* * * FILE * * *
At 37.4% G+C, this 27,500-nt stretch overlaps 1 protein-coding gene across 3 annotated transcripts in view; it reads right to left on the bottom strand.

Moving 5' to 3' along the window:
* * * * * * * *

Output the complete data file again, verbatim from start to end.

At 37.4% G+C, this 27,500-nt stretch overlaps 1 protein-coding gene across 3 annotated transcripts in view; it reads right to left on the bottom strand.

Moving 5' to 3' along the window: